Our family has a time-honored tradition, nearly as sacred as Chinese take-out on Sunday nights: before company arrives, we frantically scoop up piles of mail, library books, sunglasses, keys, the dog’s leash and anything else parked on the dining room table, and shove it on to the kitchen table. Sometimes, the piles of stuff grow mysteriously overnight–we have no idea how this happens-- and we throw the spillover into a bedroom and shut the door. Yet this hallowed tradition is under assault from the chattering classes of clutter control. These nattering nabobs of neatness have declared January “Get Organized Month,” a proclamation that has professional organizers singing in the Hallelluyah choir.

This timing of this organizing dictate is cruel!

I also have a time-honored tradition of arriving late to each January’s clarion call to streamline my stuff. See, it’s nearly February and I’m only now getting around to reading articles that I tore out the newspaper (I still get one of those) that advise me to invest in paper scanners and shredders, along with cord caddy cable winders (try saying that fast three times!) and finish the job of going paperless on all my bills. I imagine that the offices of the supremely organized are nearly Zen-like in austerity, and that I would cry if I saw one in person.

This timing of this organizing dictate is cruel. In January, many of us have not yet abandoned our New Year’s pledge to shape up, and are still dragging ourselves to the gym four times a week, proving that we have not wasted the money on our new gym memberships. Yet tired as we are after a long day at work and working toward a body whose flesh is more marble than marble cake, the nation’s filing fetishists insist that we not only make time to lose weight from our hips, but also liberate our family rooms, closets and garages from the tyranny of unclaimed jackets, unidentifiable electrical cords, and moldering wicker baskets.

Professional organizers guilt-trip you by asking, “Would you like to buy some new clothes, but can’t open your jammed closet door?,” implying that this is a bad thing. Then they woo you with psuedo-profundities: “Clutter is the stuff that we move away to find what we want.” Well, duh! If everything was exactly where we thought it was, life would be too easy, and we would spend less time working on our spiritual growth and learning patience. The uber-organized among us, who have just the right place for every odd thing, including those itty-bitty screwdrivers meant to tighten your glasses, never experience the thrill of unexpected discovery. Last week, looking for a client’s phone number that I had jotted on the back of a bank receipt, I found one of my kid’s school reports on apes. The report was a few years old, and I had no idea how it got on my desk, but there it was: a special “Aha!” moment that allowed me to kvell in my child’s middle-school academic achievements. I tell you, Lewis and Clark didn’t make this many discoveries when they crossed the Mississippi river as I do every week at home. I sweep away a bunch of papers, looking for a file, and voila! I am reunited with the earring that had gone missing weeks earlier. Professional organizers rarely enjoy these thrilling moments. How tragic.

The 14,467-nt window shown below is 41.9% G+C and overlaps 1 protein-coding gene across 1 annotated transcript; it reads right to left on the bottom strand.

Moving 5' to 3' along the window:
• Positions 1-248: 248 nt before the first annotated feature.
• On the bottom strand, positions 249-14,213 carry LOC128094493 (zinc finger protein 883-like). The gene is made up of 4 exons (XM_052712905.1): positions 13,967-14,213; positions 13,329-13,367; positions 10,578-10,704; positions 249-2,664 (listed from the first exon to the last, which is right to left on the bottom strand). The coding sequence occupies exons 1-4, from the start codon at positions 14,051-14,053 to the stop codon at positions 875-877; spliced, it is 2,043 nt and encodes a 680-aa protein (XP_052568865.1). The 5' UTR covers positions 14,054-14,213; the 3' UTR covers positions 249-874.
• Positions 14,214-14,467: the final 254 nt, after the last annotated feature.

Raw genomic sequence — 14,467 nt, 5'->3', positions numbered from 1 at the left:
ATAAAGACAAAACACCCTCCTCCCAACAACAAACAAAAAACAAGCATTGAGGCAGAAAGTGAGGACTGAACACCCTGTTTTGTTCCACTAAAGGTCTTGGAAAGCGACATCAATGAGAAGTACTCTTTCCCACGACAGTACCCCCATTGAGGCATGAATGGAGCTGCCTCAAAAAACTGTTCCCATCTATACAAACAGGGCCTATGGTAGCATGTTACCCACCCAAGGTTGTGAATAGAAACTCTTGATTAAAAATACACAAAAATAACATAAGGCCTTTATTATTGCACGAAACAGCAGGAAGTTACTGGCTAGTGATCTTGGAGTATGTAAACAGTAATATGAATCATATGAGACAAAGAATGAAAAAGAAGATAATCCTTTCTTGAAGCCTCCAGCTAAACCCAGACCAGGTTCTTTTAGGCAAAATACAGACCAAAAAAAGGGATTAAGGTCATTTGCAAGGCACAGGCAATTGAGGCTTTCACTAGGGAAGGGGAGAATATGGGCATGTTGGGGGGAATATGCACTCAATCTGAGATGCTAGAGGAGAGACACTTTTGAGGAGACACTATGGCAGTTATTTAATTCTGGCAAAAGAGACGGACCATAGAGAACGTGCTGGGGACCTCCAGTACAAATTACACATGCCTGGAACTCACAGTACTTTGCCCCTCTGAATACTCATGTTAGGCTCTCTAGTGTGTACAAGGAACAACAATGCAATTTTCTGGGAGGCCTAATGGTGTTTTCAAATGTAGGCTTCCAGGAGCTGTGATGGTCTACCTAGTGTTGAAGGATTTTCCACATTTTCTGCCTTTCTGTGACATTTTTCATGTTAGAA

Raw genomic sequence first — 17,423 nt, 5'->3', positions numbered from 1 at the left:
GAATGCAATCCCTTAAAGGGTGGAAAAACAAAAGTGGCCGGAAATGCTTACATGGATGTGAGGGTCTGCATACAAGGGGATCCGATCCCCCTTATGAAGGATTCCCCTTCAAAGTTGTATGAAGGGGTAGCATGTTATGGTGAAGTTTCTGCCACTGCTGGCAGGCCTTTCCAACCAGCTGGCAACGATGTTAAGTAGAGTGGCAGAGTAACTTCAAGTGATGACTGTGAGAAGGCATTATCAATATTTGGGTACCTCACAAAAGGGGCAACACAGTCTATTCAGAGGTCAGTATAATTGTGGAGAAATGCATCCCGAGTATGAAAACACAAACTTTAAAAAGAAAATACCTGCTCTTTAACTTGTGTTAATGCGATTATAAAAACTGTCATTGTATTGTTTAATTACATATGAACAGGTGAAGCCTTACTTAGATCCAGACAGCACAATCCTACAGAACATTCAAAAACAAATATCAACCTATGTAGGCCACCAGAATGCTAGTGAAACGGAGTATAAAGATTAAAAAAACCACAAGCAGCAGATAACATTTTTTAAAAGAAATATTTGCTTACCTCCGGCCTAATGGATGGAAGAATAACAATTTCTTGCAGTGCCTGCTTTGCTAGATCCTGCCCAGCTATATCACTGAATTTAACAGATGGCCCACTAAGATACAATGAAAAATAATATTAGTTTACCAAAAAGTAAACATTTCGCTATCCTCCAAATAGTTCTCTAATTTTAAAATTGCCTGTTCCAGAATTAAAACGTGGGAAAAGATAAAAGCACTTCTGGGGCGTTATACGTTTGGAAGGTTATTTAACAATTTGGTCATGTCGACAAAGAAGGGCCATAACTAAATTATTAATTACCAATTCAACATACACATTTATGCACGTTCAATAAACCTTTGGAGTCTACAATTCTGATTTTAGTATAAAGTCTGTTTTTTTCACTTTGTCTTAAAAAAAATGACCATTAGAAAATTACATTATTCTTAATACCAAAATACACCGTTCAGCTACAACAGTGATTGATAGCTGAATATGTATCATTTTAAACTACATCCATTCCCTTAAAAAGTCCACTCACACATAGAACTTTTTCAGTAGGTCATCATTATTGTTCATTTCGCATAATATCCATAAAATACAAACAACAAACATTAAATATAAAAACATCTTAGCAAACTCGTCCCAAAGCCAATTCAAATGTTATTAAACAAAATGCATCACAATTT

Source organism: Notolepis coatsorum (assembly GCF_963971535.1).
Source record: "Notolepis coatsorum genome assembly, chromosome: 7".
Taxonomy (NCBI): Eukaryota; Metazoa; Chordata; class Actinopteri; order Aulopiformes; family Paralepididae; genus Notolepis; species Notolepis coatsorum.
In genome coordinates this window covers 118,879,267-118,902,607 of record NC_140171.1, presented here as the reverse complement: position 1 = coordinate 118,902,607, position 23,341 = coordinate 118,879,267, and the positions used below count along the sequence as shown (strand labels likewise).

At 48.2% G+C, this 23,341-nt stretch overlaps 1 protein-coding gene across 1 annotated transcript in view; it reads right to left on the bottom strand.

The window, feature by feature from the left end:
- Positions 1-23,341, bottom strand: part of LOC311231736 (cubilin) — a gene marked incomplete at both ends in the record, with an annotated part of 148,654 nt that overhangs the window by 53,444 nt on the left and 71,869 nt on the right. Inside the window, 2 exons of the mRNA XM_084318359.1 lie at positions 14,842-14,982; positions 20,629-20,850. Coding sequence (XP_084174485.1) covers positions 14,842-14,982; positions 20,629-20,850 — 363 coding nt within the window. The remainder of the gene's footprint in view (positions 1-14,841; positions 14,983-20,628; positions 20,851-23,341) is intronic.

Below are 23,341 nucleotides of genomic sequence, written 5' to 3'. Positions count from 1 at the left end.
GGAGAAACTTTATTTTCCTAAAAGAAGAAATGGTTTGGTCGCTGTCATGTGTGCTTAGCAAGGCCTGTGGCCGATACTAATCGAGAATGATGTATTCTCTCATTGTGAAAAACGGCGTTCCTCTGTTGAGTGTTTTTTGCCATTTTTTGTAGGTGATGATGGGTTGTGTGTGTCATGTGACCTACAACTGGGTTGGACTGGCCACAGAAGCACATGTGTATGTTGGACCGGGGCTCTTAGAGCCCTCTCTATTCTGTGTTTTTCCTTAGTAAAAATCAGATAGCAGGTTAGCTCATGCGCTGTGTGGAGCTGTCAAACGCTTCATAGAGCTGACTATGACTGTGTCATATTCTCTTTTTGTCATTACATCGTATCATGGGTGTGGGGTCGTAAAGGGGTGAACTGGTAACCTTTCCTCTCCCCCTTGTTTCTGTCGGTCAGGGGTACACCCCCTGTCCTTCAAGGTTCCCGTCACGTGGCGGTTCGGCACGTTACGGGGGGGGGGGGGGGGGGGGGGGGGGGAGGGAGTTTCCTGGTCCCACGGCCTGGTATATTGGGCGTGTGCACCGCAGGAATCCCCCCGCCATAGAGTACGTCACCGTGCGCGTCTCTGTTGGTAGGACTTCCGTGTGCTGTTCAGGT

Now don’t misunderstand: I am not one of those mess apologists who wax romantic about disorganization. These folks utter equally ridiculous bromides: “Mess can vibrate beyond its own confines and connect to the larger world,” said one advocate of material anarchy. Oh, please. If you have things vibrating on your desk you’d better clean it up before the kids go looking for the stapler.

I’d like to pretend that my cluttered desk reveals my creative genius, but honesty, all it reveals is my antipathy toward anything resembling housework. Realizing this, I once hired a professional organizer. She threatened me with color-coded filing labels and organized my desk in a whirlwind of efficiency. But my clean desk felt lonely, and an hour after she left, I defiantly flung some papers around just to reclaim that homey feeling.

You can plunk down thousands of dollars on organizing systems and expertise, but for my money, the most effective organizing supplies are the floor, closets, and under the beds. The least helpful things are copies of “Real Simple” magazine, which show you how to have a home that looks clinically organized—if you go for that look. Let me tell you, the people whose homes are featured in magazines like that do not have two sets of dishes and cookware in their kitchens and a collection of books that adds titles faster than the Library of Congress. The Jewish version of this magazine might be called, “Simple? Get Real!”

My messy desk may not prove conclusively that I’m a creative genius, but that’s my story and I’m sticking to it.